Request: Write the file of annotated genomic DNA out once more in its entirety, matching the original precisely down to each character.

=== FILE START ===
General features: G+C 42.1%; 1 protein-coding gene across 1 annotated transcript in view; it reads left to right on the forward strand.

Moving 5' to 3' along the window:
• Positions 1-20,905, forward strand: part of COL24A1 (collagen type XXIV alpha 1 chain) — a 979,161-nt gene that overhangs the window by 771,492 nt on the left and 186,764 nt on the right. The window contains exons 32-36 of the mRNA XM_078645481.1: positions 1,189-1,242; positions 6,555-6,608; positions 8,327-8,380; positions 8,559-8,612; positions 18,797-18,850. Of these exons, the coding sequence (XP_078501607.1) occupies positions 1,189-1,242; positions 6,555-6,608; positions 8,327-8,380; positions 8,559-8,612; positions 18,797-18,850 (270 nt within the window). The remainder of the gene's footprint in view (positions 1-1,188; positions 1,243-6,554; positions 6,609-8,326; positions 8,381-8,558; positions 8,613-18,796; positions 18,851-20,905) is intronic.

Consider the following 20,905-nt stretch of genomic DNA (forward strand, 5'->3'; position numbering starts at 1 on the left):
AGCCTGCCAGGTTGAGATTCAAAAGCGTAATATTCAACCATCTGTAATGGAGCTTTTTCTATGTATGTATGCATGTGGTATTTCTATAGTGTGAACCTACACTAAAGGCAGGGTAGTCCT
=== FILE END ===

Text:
General features: G+C 42.1%; 1 protein-coding gene across 1 annotated transcript in view; it reads left to right on the forward strand.

Moving 5' to 3' along the window:
• Positions 1-20,905, forward strand: part of COL24A1 (collagen type XXIV alpha 1 chain) — a 979,161-nt gene that overhangs the window by 771,492 nt on the left and 186,764 nt on the right. The window contains exons 32-36 of the mRNA XM_078645481.1: positions 1,189-1,242; positions 6,555-6,608; positions 8,327-8,380; positions 8,559-8,612; positions 18,797-18,850. Of these exons, the coding sequence (XP_078501607.1) occupies positions 1,189-1,242; positions 6,555-6,608; positions 8,327-8,380; positions 8,559-8,612; positions 18,797-18,850 (270 nt within the window). The remainder of the gene's footprint in view (positions 1-1,188; positions 1,243-6,554; positions 6,609-8,326; positions 8,381-8,558; positions 8,613-18,796; positions 18,851-20,905) is intronic.

Consider the following 20,905-nt stretch of genomic DNA (forward strand, 5'->3'; position numbering starts at 1 on the left):
AGCCTGCCAGGTTGAGATTCAAAAGCGTAATATTCAACCATCTGTAATGGAGCTTTTTCTATGTATGTATGCATGTGGTATTTCTATAGTGTGAACCTACACTAAAGGCAGGGTAGTCCT